(1) PX/PNa=γNa/γX{[Na+]Luminal/[X+]Cytoplasmic}{exp(RrevF/RT)}
(2) PCa/PNa=γNa/γCa{[Na+]Cytoplasmic/[4[Ca2+]Luminal}{exp(ErevF/RT)}{1+exp(ErevF/RT)}

where R, T, F, Erev, and γ are, respectively, the gas constant, absolute temperature, Faraday constant, reversal potential, and activity coefficient. The liquid junction potentials were measured and corrected as described (Neher, 1992).

Data analysis

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Data are presented as the mean ± standard error of the mean (S.E.M). Statistical comparisons were made using analysis of variance (ANOVA). A p value < 0.05 was considered statistically significant.

References

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    Inhibition of neuronal na+ channels by antidepressant drugs
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Decision letter

  1. Leon D Islas
    Reviewing Editor; Universidad Nacional Autónoma de México, Mexico
  2. Richard W Aldrich
    Senior Editor; The University of Texas at Austin, United States
  3. Leon D Islas
    Reviewer; Universidad Nacional Autónoma de México, Mexico
  4. Shmuel Muallem
    Reviewer
  5. Tinatin Brelidze
    Reviewer; Georgetown University Medical Center, United States

In the interests of transparency, eLife publishes the most substantive revision requests and the accompanying author responses.

Acceptance summary:

The function of lysosomes is more and more being linked to several important normal and pathological physiological states. Several of these functions are linked to ion transport mechanisms mediated by ion channels that are not completely understood. In this manuscript, the authors have identified small-molecule agonist for the lysosomal two-pore channels, TPC1 and TPC2. Strikingly these agonist are tricyclic compounds that have traditionally been used as antidepressants. This is a clear example of re-purposing of clinically-relevant compounds and it also open the window to understanding secondary effects of these drugs that cannot be explained by their classically described actions. Lysosomal ion channels are notoriously difficult to study, given their location and poorly characterized biophysical properties. The findings in this manuscript also suggest that these compounds could help identify drug-specific modes of activation in two-pore channels. Given the growing recognition of the importance of lysosomes in several diseases, this findings are of general interest to clinicians and basic scientist alike. The compounds identified and initially characterized here should make the task of understanding the physiology of TPC1 and TPC2 channels a little easier.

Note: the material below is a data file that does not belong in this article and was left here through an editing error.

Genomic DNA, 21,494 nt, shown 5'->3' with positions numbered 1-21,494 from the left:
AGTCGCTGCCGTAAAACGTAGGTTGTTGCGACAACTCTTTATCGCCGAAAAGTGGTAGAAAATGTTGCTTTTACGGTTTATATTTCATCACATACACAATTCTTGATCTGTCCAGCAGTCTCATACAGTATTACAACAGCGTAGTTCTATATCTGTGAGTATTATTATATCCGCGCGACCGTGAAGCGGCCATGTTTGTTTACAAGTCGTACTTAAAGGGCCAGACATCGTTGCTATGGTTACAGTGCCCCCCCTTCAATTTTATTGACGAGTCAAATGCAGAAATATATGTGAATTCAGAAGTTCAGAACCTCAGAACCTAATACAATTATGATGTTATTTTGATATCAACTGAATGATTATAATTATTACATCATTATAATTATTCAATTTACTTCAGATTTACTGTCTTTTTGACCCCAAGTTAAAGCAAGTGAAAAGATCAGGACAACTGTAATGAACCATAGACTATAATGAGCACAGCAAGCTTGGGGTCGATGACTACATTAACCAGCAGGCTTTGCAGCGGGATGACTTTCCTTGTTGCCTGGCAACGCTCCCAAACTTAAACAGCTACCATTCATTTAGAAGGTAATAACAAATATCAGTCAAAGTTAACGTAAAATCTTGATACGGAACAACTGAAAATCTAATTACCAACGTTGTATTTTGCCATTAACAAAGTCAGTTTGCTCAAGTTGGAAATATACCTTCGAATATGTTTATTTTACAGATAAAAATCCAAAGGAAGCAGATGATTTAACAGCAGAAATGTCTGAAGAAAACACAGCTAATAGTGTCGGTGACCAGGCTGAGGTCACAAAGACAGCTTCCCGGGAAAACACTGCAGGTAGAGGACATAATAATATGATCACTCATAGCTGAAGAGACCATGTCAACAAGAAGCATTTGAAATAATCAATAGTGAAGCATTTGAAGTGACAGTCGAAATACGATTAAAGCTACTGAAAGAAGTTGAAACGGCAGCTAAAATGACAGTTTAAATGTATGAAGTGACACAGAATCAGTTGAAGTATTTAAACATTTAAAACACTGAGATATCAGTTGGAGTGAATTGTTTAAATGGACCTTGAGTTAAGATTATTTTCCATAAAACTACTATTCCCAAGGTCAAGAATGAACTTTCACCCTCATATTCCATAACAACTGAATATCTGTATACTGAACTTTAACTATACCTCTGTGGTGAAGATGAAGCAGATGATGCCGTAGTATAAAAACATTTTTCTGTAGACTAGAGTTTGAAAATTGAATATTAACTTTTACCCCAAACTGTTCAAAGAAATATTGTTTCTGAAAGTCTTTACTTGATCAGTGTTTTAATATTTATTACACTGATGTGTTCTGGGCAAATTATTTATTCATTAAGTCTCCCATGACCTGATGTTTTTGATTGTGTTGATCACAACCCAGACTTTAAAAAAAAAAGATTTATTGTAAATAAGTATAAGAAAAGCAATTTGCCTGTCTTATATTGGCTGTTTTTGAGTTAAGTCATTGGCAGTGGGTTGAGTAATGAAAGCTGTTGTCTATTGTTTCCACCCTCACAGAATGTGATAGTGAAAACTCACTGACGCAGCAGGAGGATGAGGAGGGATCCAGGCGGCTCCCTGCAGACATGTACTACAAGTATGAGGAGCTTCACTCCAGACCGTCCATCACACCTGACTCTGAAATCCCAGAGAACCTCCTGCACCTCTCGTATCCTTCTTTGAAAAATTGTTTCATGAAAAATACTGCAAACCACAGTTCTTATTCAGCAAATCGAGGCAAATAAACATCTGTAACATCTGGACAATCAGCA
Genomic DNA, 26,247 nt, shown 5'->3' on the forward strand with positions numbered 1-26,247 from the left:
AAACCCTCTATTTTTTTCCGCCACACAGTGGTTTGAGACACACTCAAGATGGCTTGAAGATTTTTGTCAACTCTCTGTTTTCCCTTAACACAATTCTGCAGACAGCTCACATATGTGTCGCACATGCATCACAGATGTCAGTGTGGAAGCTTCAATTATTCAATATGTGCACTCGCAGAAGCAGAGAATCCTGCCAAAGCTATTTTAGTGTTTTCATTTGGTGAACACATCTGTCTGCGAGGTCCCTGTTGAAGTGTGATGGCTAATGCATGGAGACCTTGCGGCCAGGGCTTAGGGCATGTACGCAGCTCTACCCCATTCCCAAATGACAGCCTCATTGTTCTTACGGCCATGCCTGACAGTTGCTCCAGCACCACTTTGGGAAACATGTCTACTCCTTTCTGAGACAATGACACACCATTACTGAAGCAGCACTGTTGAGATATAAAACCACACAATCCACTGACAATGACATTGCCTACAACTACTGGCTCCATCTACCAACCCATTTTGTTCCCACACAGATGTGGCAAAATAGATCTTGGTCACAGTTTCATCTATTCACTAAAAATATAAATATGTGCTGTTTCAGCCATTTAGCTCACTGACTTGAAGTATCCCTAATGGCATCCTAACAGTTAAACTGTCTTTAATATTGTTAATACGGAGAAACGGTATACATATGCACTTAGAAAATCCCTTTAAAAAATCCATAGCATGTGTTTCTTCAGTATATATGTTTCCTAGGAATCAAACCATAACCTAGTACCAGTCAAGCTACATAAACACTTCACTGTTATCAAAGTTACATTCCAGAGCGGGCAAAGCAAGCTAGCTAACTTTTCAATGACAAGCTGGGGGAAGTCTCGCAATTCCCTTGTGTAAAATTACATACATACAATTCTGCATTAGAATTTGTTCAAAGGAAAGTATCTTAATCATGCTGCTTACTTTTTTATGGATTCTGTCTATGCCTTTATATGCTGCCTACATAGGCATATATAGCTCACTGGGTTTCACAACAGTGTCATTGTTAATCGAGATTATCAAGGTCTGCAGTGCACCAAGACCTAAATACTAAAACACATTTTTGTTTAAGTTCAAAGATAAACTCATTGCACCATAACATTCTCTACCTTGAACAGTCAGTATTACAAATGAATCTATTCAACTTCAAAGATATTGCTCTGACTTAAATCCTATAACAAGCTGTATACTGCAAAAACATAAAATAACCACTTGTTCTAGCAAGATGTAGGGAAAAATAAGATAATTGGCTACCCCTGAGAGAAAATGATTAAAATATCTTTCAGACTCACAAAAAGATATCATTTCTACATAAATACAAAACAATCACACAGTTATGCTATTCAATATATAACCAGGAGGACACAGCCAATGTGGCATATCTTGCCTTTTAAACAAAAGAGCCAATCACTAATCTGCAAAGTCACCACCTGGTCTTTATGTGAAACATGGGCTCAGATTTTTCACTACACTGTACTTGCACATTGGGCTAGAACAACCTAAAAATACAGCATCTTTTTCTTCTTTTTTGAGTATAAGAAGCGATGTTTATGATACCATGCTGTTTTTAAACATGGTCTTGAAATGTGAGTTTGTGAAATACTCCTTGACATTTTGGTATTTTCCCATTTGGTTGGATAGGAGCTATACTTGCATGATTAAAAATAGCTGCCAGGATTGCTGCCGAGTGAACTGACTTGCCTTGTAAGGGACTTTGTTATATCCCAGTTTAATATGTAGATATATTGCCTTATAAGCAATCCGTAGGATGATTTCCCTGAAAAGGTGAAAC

Decision letter after peer review:

Thank you for submitting your article "Agonist-specific voltage-dependent gating of lysosomal two-pore Na+ channels" for consideration by eLife. Your article has been reviewed by three peer reviewers, including Leon D Islas as the Reviewing Editor and Reviewer #1, and the evaluation has been overseen by Richard Aldrich as the Senior Editor. The following individuals involved in review of your submission have agreed to reveal their identity: Shmuel Muallem (Reviewer #2); Tinatin Brelidze (Reviewer #3).

The reviewers have discussed the reviews with one another and the Reviewing Editor has drafted this decision to help you prepare a revised submission.

Summary: